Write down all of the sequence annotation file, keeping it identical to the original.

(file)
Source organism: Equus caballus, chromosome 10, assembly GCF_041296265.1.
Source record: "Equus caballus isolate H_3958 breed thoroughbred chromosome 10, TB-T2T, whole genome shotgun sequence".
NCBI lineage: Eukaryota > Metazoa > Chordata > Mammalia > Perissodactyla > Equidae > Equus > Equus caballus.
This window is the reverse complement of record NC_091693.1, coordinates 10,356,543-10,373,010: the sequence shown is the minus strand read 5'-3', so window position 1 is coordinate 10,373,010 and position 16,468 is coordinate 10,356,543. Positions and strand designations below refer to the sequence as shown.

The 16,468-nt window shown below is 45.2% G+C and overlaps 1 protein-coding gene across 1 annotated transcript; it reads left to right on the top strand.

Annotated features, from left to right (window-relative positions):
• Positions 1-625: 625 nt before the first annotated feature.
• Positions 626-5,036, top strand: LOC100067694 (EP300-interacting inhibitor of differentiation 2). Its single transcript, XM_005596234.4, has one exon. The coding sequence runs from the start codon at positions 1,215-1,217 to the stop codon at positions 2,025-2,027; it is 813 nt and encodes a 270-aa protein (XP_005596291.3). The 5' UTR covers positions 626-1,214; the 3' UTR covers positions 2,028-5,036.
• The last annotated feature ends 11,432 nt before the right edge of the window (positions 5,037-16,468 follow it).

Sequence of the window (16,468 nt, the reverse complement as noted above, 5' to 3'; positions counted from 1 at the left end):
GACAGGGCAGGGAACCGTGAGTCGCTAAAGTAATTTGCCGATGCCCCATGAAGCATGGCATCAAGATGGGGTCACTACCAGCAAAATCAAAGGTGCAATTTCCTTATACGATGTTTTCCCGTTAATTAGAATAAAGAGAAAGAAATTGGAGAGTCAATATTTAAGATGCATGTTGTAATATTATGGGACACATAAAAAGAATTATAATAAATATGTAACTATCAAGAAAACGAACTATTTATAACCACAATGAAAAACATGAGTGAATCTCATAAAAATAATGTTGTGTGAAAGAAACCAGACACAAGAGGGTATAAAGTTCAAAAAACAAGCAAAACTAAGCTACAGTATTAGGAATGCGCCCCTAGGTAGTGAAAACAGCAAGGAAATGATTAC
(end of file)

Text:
Source organism: Equus caballus, chromosome 10, assembly GCF_041296265.1.
Source record: "Equus caballus isolate H_3958 breed thoroughbred chromosome 10, TB-T2T, whole genome shotgun sequence".
NCBI lineage: Eukaryota > Metazoa > Chordata > Mammalia > Perissodactyla > Equidae > Equus > Equus caballus.
This window is the reverse complement of record NC_091693.1, coordinates 10,356,543-10,373,010: the sequence shown is the minus strand read 5'-3', so window position 1 is coordinate 10,373,010 and position 16,468 is coordinate 10,356,543. Positions and strand designations below refer to the sequence as shown.

The 16,468-nt window shown below is 45.2% G+C and overlaps 1 protein-coding gene across 1 annotated transcript; it reads left to right on the top strand.

Annotated features, from left to right (window-relative positions):
• Positions 1-625: 625 nt before the first annotated feature.
• Positions 626-5,036, top strand: LOC100067694 (EP300-interacting inhibitor of differentiation 2). Its single transcript, XM_005596234.4, has one exon. The coding sequence runs from the start codon at positions 1,215-1,217 to the stop codon at positions 2,025-2,027; it is 813 nt and encodes a 270-aa protein (XP_005596291.3). The 5' UTR covers positions 626-1,214; the 3' UTR covers positions 2,028-5,036.
• The last annotated feature ends 11,432 nt before the right edge of the window (positions 5,037-16,468 follow it).

Sequence of the window (16,468 nt, the reverse complement as noted above, 5' to 3'; positions counted from 1 at the left end):
GACAGGGCAGGGAACCGTGAGTCGCTAAAGTAATTTGCCGATGCCCCATGAAGCATGGCATCAAGATGGGGTCACTACCAGCAAAATCAAAGGTGCAATTTCCTTATACGATGTTTTCCCGTTAATTAGAATAAAGAGAAAGAAATTGGAGAGTCAATATTTAAGATGCATGTTGTAATATTATGGGACACATAAAAAGAATTATAATAAATATGTAACTATCAAGAAAACGAACTATTTATAACCACAATGAAAAACATGAGTGAATCTCATAAAAATAATGTTGTGTGAAAGAAACCAGACACAAGAGGGTATAAAGTTCAAAAAACAAGCAAAACTAAGCTACAGTATTAGGAATGCGCCCCTAGGTAGTGAAAACAGCAAGGAAATGATTAC